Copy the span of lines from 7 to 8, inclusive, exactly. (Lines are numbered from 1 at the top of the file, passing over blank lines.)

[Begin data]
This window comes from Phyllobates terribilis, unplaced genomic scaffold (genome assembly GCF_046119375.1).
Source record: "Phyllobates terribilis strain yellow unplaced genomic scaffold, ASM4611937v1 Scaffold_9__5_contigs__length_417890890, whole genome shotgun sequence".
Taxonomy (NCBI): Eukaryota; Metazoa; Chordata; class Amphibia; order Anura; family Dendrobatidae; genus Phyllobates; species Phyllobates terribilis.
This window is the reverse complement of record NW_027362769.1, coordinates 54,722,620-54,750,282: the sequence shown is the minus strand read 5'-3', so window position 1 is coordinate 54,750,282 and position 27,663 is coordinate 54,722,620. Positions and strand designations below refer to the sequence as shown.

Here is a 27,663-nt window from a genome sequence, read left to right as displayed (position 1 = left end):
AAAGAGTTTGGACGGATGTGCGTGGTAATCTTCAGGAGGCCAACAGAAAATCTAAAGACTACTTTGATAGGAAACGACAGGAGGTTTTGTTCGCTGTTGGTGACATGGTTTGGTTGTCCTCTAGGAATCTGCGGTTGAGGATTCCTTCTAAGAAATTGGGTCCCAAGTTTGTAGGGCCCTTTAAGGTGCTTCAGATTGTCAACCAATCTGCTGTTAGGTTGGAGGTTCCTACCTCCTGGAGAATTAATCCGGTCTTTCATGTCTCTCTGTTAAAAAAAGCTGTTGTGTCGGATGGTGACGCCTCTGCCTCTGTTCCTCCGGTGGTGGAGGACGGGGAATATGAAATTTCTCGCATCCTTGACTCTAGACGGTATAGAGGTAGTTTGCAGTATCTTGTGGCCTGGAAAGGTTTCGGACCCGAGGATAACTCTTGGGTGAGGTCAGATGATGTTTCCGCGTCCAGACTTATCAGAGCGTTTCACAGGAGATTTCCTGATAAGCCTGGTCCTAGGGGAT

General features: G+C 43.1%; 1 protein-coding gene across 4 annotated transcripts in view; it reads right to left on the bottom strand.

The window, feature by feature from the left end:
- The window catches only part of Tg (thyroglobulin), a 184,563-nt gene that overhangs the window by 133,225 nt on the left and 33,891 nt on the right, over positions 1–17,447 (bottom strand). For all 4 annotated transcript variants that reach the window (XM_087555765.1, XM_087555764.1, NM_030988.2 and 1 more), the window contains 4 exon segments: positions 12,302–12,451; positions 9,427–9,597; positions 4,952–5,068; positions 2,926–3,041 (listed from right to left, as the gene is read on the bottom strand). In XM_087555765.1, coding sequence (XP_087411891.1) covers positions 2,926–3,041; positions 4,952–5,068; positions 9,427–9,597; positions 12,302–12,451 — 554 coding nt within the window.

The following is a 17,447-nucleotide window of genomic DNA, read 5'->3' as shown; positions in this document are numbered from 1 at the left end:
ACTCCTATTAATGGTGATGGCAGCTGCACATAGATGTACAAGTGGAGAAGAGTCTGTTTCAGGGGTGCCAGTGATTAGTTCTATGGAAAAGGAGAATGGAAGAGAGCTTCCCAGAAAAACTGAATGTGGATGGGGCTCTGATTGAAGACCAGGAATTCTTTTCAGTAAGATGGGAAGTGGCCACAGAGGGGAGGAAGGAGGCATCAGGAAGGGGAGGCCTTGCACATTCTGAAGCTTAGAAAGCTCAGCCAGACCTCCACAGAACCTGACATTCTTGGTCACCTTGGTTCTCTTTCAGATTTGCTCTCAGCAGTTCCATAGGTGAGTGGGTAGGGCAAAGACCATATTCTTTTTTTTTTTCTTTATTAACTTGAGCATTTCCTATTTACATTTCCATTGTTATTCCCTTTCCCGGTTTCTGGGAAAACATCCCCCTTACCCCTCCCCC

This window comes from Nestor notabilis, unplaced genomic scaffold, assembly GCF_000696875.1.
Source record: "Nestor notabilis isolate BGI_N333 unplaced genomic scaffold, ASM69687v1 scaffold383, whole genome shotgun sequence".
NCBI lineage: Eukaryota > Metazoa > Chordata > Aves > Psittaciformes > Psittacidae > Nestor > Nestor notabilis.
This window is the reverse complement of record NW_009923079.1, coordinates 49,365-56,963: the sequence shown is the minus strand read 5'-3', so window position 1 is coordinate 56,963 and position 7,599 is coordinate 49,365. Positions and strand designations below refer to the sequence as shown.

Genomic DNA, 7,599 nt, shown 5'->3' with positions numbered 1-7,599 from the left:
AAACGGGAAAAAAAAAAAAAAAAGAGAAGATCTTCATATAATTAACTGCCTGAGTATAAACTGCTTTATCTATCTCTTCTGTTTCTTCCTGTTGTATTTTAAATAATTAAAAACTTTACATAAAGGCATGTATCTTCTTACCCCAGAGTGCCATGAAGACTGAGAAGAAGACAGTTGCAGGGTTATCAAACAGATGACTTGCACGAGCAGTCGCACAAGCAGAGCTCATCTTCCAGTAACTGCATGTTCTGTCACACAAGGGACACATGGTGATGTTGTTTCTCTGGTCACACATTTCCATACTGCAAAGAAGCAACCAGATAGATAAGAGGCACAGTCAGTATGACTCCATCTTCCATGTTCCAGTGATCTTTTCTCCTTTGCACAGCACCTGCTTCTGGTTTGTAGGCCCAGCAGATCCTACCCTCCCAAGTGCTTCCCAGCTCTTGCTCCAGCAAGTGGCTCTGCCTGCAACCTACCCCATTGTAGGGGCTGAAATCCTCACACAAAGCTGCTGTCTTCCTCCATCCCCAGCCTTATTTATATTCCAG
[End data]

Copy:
General features: G+C 43.1%; 1 protein-coding gene across 4 annotated transcripts in view; it reads right to left on the bottom strand.

The window, feature by feature from the left end: